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GDSC set to boost green jobs, health, and economic growth

It is forecasted to create over 700 new job opportunities in zero and near-zero emission fuel production.

The Green and Digital Shipping Corridor (GDSC) is poised to create more green jobs, better health for local communities, and economic benefits for the participating countries, according to a recent study by The Maritime and Port Authority of Singapore (MPA), Port of Los Angeles, and Port of Long Beach.

According to the report, the corridor could create over 700 new job opportunities in zero and near-zero emission fuel production and significantly improve local air quality at full implementation.

In terms of energy demand, vessels operating on the corridor represent 7% of the world’s container trade, with an estimated annual energy demand of approximately 60,000 terajoules (TJ).

Shipping demand is also projected to reach around 850,000 tons of methanol and 160,000 tons of ammonia annually by 2030, displacing emissions equivalent to almost 320,000 cars.

The study, commissioned by C40 and the ports, and conducted by the American
Bureau of Shipping, analysed maritime trade flows and energy demand requirements for vessels operating on the corridor up to 2050.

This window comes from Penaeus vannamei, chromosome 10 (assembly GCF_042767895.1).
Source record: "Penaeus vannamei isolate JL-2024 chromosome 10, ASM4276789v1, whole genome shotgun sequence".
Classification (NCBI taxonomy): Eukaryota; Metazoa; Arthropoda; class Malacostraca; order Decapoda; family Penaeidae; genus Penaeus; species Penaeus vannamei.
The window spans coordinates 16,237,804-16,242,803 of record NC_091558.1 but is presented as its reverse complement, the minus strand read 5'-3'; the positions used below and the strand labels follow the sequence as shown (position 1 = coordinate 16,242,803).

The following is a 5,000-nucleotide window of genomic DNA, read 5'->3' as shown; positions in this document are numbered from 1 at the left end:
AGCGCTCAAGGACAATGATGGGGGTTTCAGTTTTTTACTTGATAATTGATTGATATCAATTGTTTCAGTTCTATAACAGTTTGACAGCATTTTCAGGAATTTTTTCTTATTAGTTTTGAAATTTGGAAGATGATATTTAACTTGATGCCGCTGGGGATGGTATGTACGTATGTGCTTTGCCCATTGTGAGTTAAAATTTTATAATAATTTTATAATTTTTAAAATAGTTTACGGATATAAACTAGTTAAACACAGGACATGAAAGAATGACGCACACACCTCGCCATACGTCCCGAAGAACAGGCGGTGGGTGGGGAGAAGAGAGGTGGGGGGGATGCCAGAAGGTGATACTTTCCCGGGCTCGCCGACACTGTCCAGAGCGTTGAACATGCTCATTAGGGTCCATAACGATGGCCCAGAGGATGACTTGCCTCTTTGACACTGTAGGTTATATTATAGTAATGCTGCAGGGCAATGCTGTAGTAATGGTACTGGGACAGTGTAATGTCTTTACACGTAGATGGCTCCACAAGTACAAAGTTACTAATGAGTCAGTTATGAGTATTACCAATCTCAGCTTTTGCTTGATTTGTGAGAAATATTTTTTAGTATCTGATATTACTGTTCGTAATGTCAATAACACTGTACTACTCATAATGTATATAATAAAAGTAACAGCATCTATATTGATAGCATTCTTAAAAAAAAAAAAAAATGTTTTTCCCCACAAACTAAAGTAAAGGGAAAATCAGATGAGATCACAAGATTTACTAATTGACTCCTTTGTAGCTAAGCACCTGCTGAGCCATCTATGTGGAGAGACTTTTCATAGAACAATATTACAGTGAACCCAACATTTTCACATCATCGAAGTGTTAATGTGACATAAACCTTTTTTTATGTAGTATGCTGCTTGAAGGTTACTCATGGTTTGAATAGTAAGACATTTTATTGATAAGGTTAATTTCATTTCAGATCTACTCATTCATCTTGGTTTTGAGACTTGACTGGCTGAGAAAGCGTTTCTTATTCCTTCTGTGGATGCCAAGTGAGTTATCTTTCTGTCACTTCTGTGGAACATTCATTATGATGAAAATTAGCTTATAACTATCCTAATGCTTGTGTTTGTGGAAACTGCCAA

It also aligns with the corridor’s Partnership Strategy unveiled at the 28th United Nations Climate Change Conference (COP28/CMP18/CMA5) in December 2023, outlining the corridor’s goals, partnership structure, and governance mechanism. 

Singapore, Los Angeles, and Long Beach, as key stakeholders in the maritime sector’s green and digital transition, are members of C40's Green Ports Forum and are committed to championing ambitious green shipping corridors.

Teo Eng Dih, chief executive of MPA, cited the importance of the GDSC in the multi-faceted partnership with the US, highlighting the significance of innovation and capacity building across industry, researchers, government, and society. 

Gene Seroka, executive director of Port of Los Angeles, also stressed the need for coordination and commitment from public and private stakeholders to achieve the required reductions in greenhouse gas emissions. 

ALSO READ: CSA invests $10m to boost maritime biofuel in Singapore

Moreover, Mario Cordero, CEO of Port of Long Beach, pointed out the vital role of the partnership in targeting shipborne emissions for economic and health benefits along the trans-Pacific trade corridor. 

Mark Watts, executive director of C40, also underscored the urgency of decarbonising the shipping sector and the potential of the initiative to create green jobs and health benefits for local communities.

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